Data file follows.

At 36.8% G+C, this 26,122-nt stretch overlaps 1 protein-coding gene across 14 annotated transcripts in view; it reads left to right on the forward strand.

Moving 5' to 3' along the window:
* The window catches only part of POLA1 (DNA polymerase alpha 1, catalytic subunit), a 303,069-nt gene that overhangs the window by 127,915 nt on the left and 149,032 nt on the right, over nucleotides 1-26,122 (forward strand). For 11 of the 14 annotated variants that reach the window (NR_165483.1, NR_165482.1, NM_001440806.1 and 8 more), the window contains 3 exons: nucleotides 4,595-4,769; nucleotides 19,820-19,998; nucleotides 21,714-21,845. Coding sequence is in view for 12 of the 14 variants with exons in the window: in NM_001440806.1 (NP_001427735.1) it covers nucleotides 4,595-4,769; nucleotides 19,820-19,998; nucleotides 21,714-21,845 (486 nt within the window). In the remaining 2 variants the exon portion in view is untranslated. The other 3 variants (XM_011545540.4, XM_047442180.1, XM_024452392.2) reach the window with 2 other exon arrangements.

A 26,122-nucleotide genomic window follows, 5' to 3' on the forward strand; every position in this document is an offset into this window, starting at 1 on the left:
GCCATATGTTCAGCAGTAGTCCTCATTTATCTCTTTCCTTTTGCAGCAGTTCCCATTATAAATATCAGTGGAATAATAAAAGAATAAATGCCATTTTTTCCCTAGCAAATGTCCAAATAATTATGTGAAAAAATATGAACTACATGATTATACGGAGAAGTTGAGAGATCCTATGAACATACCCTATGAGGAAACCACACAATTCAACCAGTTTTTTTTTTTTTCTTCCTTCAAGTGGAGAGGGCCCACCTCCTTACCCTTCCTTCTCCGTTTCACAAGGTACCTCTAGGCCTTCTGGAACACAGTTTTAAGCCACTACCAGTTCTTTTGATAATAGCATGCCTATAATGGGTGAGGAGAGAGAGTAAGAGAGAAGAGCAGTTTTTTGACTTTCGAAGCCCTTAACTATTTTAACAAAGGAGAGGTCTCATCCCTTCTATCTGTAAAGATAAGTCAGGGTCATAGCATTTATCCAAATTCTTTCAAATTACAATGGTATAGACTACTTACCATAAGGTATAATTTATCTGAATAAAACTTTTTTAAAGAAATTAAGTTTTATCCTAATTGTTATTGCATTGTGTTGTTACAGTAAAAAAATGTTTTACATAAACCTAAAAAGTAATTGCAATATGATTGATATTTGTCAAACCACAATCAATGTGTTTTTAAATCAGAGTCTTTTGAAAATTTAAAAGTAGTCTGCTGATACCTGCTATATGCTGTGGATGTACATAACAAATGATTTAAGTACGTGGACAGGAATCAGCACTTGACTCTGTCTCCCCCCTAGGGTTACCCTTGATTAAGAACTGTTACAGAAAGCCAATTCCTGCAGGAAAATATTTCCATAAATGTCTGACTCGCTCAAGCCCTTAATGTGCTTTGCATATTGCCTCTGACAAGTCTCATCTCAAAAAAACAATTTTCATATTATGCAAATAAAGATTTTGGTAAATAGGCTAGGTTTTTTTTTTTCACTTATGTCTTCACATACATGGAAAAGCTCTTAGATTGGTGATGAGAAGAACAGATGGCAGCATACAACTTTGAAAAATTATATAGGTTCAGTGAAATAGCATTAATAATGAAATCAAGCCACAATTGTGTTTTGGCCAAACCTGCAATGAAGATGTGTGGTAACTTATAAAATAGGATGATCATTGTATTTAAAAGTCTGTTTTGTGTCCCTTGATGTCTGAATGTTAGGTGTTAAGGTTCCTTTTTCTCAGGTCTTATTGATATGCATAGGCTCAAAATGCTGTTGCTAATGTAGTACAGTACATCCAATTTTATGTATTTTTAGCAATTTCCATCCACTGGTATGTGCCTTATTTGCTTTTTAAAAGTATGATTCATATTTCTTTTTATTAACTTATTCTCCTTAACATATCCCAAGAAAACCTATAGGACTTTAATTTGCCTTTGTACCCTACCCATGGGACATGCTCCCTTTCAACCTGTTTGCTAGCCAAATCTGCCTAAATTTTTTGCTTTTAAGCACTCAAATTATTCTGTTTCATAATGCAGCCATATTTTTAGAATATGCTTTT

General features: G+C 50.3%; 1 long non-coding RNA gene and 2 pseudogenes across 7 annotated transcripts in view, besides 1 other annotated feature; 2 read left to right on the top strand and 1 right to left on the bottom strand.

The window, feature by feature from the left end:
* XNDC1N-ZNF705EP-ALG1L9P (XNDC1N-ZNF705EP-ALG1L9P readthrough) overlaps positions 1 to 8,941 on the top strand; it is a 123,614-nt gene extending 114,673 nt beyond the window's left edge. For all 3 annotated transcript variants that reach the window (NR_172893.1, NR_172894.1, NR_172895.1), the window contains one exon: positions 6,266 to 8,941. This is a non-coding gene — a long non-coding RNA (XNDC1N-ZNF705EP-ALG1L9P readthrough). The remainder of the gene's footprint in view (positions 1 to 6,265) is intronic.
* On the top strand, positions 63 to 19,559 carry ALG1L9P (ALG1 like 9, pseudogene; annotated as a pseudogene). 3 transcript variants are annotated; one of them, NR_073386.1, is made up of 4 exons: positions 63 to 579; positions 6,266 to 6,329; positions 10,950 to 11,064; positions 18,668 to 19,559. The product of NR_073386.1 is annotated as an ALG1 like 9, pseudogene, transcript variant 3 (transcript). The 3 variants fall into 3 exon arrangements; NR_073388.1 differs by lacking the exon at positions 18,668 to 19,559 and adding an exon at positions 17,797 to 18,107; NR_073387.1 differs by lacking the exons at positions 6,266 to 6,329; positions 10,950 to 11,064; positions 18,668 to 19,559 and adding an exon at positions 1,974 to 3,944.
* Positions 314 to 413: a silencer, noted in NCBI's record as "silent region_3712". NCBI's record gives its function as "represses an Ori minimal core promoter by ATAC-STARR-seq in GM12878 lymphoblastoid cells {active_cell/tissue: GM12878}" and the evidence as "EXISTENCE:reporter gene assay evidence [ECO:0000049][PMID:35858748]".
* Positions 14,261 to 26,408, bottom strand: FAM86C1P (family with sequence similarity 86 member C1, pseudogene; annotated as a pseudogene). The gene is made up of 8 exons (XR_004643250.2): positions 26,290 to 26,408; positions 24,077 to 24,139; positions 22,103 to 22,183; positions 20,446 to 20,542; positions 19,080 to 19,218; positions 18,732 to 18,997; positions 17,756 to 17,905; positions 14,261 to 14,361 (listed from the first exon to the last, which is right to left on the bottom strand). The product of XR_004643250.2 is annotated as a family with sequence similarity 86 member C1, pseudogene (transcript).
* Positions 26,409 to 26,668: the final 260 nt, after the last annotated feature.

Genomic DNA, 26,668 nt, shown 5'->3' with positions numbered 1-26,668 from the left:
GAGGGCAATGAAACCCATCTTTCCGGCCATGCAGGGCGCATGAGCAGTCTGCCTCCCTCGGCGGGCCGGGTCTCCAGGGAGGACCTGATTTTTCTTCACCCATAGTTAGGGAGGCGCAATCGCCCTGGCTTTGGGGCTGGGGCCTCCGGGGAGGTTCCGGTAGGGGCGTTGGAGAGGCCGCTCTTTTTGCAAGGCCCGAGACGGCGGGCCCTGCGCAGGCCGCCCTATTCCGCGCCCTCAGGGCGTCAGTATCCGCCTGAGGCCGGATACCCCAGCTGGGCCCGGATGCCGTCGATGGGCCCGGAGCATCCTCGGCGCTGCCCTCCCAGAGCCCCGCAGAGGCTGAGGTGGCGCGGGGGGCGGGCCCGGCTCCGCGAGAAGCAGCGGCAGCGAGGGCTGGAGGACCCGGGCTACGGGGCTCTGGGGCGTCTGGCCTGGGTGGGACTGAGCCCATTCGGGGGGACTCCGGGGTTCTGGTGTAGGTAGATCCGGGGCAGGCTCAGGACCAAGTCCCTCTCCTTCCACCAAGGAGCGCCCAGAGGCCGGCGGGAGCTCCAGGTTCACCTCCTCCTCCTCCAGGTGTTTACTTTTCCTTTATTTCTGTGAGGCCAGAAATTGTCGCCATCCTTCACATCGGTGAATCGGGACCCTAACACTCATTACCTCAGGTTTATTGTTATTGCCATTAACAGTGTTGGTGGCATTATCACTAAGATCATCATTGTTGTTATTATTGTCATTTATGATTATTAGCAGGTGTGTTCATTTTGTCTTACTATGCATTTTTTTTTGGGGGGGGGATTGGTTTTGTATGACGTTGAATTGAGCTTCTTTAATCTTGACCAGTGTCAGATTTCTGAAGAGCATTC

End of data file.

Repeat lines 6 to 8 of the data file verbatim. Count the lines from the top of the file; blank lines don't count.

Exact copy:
General features: G+C 50.3%; 1 long non-coding RNA gene and 2 pseudogenes across 7 annotated transcripts in view, besides 1 other annotated feature; 2 read left to right on the top strand and 1 right to left on the bottom strand.

The window, feature by feature from the left end:
* XNDC1N-ZNF705EP-ALG1L9P (XNDC1N-ZNF705EP-ALG1L9P readthrough) overlaps positions 1 to 8,941 on the top strand; it is a 123,614-nt gene extending 114,673 nt beyond the window's left edge. For all 3 annotated transcript variants that reach the window (NR_172893.1, NR_172894.1, NR_172895.1), the window contains one exon: positions 6,266 to 8,941. This is a non-coding gene — a long non-coding RNA (XNDC1N-ZNF705EP-ALG1L9P readthrough). The remainder of the gene's footprint in view (positions 1 to 6,265) is intronic.